I took a look this week at the wonderful Information is Beautiful website, which features a depiction of data breaches by size and type of breach, and sensitivity of data – a stark reminder of how data breaches are now affecting everyone, everywhere.
Companies, their leadership, and security teams are now under more pressure than ever before due to the increasing focus on corporate data security.
Embattled healthcare provider Anthem is the latest company struck by a data breach, and is spawning headlines around the world. The company has already been named as a defendant in six separate class-action lawsuits filed in federal courts in Alabama, California, Georgia, and Indiana. In addition, attorneys general in at least six states, including California, Connecticut, and Massachusetts, have launched investigations into the breach. Whether senior executives will be laid off is as yet uncertain.
Home Depot spent US$43 million dealing with the fallout from one of the largest ever data breaches last year. The $43 million was spent on investigations, providing identity theft protection services to consumers, increased call center staffing, and other legal and professional services. The retailer warned that it expects “to incur significant legal and other professional services expenses associated with the data breach in future periods.” At the time of the breach, Home Depot also faced 44 actions filed in courts in the US and Canada, with the company stating that it expected more claims to be filed on behalf of customers, payment card brands, payment card issuing banks, and shareholders.
In 2014, the Texas State Comptroller’s office fired an undisclosed number of information security executives following a data leak that exposed Social Security numbers, driver’s license numbers, and names and addresses of more than 3.2 million Texans. The data was transferred in an unencrypted manner (against Texas administrative rules) and the error was only discovered more than 10 months after the files were put on the server.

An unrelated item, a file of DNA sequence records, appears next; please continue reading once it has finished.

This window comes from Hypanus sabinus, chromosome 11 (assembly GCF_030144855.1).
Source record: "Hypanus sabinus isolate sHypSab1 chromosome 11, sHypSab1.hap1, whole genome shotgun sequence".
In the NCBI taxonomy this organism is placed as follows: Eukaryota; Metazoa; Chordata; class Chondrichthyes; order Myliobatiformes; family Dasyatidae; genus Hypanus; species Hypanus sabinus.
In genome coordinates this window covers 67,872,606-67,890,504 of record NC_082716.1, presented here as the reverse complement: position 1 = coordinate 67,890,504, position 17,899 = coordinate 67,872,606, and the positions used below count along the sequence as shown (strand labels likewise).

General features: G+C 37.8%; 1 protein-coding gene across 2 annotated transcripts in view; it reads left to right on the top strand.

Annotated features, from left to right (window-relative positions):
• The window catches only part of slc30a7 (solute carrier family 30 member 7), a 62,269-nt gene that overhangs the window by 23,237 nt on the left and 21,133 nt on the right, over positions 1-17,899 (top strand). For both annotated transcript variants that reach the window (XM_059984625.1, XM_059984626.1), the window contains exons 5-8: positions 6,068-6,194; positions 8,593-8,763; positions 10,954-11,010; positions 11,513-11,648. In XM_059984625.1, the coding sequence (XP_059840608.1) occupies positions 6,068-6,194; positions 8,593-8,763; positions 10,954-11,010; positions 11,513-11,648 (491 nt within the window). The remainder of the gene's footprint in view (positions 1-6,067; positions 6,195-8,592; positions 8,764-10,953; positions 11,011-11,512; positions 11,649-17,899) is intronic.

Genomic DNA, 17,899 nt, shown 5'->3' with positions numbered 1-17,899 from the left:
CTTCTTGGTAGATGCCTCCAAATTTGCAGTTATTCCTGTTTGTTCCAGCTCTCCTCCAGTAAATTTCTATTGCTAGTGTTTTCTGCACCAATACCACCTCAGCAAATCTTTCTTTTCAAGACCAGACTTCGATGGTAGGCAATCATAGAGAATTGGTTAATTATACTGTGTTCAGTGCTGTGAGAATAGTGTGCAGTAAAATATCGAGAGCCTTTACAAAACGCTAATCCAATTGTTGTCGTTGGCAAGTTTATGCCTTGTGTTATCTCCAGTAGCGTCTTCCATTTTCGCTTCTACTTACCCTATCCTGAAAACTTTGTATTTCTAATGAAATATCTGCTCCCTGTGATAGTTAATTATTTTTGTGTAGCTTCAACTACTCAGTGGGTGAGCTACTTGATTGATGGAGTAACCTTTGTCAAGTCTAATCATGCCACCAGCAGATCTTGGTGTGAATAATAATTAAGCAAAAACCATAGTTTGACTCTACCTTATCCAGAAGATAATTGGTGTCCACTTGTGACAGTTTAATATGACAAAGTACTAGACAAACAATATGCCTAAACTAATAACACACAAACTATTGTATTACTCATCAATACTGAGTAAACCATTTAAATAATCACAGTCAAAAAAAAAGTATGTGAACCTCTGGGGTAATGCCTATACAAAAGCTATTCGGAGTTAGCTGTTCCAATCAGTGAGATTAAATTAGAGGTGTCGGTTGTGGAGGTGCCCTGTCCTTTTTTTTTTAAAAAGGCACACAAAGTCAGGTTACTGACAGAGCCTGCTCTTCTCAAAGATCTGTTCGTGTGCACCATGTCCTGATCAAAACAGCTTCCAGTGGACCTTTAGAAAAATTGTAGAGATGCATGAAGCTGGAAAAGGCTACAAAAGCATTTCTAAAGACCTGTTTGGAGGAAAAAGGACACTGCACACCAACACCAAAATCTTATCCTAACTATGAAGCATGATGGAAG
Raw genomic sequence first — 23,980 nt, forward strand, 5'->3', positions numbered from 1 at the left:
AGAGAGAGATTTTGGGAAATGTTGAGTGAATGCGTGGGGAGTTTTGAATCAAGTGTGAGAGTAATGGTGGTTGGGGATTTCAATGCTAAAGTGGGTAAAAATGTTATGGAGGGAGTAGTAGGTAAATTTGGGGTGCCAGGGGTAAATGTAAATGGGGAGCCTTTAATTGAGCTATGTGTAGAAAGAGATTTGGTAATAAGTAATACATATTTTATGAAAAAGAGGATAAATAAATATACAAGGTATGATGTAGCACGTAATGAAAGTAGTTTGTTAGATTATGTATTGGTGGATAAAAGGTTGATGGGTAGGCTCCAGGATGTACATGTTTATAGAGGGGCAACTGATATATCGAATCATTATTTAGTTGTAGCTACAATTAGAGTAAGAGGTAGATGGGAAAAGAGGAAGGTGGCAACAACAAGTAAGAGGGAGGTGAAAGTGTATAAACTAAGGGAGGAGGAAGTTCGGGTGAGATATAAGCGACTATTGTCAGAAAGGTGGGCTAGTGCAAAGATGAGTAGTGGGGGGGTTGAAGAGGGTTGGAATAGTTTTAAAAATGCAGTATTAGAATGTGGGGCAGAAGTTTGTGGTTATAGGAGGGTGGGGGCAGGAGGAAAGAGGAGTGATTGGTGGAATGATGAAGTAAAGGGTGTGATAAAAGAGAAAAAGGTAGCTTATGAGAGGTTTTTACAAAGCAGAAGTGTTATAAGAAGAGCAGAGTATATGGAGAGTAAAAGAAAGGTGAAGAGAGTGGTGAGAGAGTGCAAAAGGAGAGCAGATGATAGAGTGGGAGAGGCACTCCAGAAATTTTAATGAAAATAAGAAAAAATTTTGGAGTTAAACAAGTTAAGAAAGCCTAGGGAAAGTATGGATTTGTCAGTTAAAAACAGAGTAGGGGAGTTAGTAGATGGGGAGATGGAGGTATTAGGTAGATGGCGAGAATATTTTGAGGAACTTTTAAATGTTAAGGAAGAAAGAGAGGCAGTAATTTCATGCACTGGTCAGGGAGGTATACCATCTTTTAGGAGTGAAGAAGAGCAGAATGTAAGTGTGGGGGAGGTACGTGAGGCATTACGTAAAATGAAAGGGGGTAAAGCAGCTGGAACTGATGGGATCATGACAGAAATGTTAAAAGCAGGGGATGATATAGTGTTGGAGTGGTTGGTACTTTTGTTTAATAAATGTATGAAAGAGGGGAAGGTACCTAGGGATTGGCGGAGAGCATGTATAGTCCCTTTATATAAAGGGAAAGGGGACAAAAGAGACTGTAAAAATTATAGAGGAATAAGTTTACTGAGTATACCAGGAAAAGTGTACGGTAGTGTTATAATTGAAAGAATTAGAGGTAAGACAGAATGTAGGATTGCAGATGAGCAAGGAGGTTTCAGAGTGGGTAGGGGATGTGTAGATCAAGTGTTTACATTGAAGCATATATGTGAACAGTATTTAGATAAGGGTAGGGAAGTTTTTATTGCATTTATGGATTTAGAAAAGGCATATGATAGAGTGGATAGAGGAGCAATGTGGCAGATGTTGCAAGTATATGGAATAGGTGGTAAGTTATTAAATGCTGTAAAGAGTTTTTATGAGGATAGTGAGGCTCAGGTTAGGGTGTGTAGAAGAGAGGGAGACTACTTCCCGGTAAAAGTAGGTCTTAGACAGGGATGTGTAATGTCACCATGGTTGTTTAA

The CEO of Target, 35-year company veteran Gregg Steinhafel, stepped down in May 2014. This move came less than two months after the CIO, Beth Jacob, had resigned. After the breach, the company faced more than 80 related lawsuits, including some from card issuers, as well as federal and state investigations into how the company responded to the attack. The company’s profits dropped by 46% in its fourth fiscal quarter in 2014, while the retailer announced in August that its second-quarter earnings dropped 61.7%. In total, the data breach is reported to have cost Target $148 million.
Preparation is key
No amount of spending can completely protect organizations from highly sophisticated cyber attacks, but how prepared an organization is in the event of a breach can mean the difference between a speed bump in the road or a catastrophic event. According to Ponemon Institute, senior executives and boards of directors may have been complacent about the risks posed by data breaches and cyber attacks in the past, but there is now a growing concern about the potential damage to reputation, class-action lawsuits, and costly downtime that is motivating executives to pay greater attention to their organizations’ security practices.
The Have I Been Pwned website can help you identify which of your email addresses have been affected by a breach.
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